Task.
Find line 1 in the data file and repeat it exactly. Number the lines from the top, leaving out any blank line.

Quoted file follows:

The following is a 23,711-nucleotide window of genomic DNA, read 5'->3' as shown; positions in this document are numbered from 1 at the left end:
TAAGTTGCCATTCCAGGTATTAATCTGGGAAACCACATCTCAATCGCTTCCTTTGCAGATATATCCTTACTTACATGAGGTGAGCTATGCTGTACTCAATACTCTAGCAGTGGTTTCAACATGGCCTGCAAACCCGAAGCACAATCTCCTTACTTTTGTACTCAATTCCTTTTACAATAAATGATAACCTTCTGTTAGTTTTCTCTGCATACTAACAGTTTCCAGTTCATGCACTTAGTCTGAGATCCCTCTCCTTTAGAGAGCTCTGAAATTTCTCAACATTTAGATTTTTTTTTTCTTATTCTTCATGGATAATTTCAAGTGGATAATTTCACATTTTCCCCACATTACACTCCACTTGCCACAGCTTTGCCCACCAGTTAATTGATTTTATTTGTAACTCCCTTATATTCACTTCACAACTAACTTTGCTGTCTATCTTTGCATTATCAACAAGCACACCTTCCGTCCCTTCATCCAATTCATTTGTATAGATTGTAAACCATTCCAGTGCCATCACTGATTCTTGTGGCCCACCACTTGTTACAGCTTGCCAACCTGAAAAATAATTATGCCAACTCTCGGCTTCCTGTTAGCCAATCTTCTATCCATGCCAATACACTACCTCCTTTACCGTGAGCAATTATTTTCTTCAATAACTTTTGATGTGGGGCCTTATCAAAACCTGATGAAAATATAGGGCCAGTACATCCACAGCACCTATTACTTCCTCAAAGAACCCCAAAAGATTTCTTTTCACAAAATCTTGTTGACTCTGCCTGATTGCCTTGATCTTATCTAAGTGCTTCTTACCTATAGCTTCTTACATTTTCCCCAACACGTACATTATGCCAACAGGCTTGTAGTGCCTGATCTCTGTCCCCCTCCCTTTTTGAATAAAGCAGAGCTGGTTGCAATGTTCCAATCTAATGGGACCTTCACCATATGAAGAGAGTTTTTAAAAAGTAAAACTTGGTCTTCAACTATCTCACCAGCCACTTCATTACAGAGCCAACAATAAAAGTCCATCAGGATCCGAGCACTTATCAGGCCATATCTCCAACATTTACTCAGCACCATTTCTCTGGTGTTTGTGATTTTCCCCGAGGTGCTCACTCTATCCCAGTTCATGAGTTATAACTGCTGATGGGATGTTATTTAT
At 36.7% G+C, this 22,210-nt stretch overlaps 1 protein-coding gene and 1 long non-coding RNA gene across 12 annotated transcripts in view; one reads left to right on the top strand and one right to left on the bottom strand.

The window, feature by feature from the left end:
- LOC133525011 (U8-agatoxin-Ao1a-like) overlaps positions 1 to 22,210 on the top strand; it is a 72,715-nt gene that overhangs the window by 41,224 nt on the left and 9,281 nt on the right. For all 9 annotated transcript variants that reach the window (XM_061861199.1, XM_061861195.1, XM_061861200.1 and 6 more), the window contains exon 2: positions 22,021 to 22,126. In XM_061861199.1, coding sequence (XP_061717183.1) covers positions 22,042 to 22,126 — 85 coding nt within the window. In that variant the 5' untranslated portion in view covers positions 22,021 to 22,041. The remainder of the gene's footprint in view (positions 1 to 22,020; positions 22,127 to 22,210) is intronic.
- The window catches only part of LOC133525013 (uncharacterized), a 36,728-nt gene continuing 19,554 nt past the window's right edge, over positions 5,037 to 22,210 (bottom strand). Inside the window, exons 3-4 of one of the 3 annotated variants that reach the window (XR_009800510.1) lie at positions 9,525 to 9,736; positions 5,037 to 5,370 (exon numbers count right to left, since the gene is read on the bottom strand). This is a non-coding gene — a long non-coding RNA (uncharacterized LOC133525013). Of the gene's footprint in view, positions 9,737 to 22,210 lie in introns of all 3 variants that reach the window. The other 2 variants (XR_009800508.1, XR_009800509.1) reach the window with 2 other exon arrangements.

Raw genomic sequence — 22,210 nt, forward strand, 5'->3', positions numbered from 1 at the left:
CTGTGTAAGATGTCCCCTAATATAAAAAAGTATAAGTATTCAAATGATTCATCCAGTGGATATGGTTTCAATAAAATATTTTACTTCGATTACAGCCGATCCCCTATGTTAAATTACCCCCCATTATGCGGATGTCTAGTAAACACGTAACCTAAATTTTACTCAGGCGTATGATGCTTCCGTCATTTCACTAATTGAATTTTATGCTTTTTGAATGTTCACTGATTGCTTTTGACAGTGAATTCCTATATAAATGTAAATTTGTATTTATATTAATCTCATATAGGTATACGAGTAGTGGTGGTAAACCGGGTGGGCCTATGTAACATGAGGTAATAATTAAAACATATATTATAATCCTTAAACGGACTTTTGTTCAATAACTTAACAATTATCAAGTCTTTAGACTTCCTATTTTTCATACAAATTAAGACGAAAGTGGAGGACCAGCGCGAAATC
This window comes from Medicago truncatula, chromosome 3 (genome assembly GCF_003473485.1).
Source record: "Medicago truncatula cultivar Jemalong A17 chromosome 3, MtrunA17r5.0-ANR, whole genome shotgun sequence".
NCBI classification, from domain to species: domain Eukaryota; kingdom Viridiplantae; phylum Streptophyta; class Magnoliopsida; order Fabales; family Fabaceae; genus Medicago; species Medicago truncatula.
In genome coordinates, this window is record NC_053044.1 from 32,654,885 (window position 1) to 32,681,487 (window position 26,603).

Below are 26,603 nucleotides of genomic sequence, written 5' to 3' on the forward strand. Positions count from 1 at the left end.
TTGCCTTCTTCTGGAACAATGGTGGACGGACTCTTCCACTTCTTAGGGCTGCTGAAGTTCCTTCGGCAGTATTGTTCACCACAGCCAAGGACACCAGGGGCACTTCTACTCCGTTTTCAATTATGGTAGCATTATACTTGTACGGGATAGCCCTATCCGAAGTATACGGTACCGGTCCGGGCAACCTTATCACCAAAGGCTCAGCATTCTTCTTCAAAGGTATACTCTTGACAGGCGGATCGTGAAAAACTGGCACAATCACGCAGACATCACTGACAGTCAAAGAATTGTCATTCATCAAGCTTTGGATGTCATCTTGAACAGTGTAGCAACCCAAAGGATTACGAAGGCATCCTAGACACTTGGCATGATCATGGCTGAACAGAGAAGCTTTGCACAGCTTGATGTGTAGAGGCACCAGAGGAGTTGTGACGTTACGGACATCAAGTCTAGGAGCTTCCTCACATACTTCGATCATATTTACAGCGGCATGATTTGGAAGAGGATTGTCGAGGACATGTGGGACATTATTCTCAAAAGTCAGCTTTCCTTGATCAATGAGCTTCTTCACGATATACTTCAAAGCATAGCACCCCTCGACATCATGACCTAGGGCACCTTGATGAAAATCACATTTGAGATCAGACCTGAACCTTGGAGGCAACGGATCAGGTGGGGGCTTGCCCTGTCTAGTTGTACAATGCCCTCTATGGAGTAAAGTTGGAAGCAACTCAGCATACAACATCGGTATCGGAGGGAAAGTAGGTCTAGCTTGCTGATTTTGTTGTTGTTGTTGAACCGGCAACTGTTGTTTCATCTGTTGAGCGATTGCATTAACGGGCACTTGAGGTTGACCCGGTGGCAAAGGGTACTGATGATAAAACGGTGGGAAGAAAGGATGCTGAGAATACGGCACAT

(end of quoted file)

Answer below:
The following is a 23,711-nucleotide window of genomic DNA, read 5'->3' as shown; positions in this document are numbered from 1 at the left end: